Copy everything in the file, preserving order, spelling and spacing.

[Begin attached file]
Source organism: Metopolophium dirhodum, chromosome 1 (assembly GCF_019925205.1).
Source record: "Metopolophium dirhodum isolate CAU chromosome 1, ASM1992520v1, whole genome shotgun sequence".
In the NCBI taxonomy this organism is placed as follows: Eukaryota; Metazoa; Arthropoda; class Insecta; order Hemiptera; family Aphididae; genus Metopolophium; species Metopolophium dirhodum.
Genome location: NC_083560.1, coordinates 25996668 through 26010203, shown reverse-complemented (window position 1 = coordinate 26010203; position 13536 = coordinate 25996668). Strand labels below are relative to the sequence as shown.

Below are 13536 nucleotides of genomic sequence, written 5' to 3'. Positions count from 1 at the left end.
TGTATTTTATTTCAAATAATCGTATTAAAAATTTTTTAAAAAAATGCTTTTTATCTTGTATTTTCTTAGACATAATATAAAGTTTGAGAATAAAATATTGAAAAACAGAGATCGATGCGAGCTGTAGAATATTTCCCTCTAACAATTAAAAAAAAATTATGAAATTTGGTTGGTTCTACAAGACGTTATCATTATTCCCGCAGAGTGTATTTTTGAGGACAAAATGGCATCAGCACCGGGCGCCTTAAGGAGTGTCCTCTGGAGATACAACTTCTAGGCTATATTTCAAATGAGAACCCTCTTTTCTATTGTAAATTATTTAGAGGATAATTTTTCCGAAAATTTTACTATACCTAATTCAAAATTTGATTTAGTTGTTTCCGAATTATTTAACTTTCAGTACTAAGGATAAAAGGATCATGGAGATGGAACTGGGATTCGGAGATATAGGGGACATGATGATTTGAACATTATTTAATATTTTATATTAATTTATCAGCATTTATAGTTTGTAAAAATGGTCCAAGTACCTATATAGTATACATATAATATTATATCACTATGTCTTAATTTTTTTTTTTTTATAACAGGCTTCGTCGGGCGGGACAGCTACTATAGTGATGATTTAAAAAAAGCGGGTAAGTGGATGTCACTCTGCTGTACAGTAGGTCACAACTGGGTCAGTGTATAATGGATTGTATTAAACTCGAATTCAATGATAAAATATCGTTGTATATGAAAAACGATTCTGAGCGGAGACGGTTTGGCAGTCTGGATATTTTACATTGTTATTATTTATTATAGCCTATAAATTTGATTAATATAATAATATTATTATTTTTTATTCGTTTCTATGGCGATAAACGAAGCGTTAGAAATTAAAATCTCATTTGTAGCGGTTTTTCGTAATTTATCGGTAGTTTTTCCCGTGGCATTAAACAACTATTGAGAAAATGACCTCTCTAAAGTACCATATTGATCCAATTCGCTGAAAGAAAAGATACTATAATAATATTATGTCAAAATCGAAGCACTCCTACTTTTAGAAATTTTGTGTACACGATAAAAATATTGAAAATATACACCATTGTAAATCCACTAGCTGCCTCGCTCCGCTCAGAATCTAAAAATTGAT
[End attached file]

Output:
Source organism: Metopolophium dirhodum, chromosome 1 (assembly GCF_019925205.1).
Source record: "Metopolophium dirhodum isolate CAU chromosome 1, ASM1992520v1, whole genome shotgun sequence".
In the NCBI taxonomy this organism is placed as follows: Eukaryota; Metazoa; Arthropoda; class Insecta; order Hemiptera; family Aphididae; genus Metopolophium; species Metopolophium dirhodum.
Genome location: NC_083560.1, coordinates 25996668 through 26010203, shown reverse-complemented (window position 1 = coordinate 26010203; position 13536 = coordinate 25996668). Strand labels below are relative to the sequence as shown.

Below are 13536 nucleotides of genomic sequence, written 5' to 3'. Positions count from 1 at the left end.
TGTATTTTATTTCAAATAATCGTATTAAAAATTTTTTAAAAAAATGCTTTTTATCTTGTATTTTCTTAGACATAATATAAAGTTTGAGAATAAAATATTGAAAAACAGAGATCGATGCGAGCTGTAGAATATTTCCCTCTAACAATTAAAAAAAAATTATGAAATTTGGTTGGTTCTACAAGACGTTATCATTATTCCCGCAGAGTGTATTTTTGAGGACAAAATGGCATCAGCACCGGGCGCCTTAAGGAGTGTCCTCTGGAGATACAACTTCTAGGCTATATTTCAAATGAGAACCCTCTTTTCTATTGTAAATTATTTAGAGGATAATTTTTCCGAAAATTTTACTATACCTAATTCAAAATTTGATTTAGTTGTTTCCGAATTATTTAACTTTCAGTACTAAGGATAAAAGGATCATGGAGATGGAACTGGGATTCGGAGATATAGGGGACATGATGATTTGAACATTATTTAATATTTTATATTAATTTATCAGCATTTATAGTTTGTAAAAATGGTCCAAGTACCTATATAGTATACATATAATATTATATCACTATGTCTTAATTTTTTTTTTTTTATAACAGGCTTCGTCGGGCGGGACAGCTACTATAGTGATGATTTAAAAAAAGCGGGTAAGTGGATGTCACTCTGCTGTACAGTAGGTCACAACTGGGTCAGTGTATAATGGATTGTATTAAACTCGAATTCAATGATAAAATATCGTTGTATATGAAAAACGATTCTGAGCGGAGACGGTTTGGCAGTCTGGATATTTTACATTGTTATTATTTATTATAGCCTATAAATTTGATTAATATAATAATATTATTATTTTTTATTCGTTTCTATGGCGATAAACGAAGCGTTAGAAATTAAAATCTCATTTGTAGCGGTTTTTCGTAATTTATCGGTAGTTTTTCCCGTGGCATTAAACAACTATTGAGAAAATGACCTCTCTAAAGTACCATATTGATCCAATTCGCTGAAAGAAAAGATACTATAATAATATTATGTCAAAATCGAAGCACTCCTACTTTTAGAAATTTTGTGTACACGATAAAAATATTGAAAATATACACCATTGTAAATCCACTAGCTGCCTCGCTCCGCTCAGAATCTAAAAATTGAT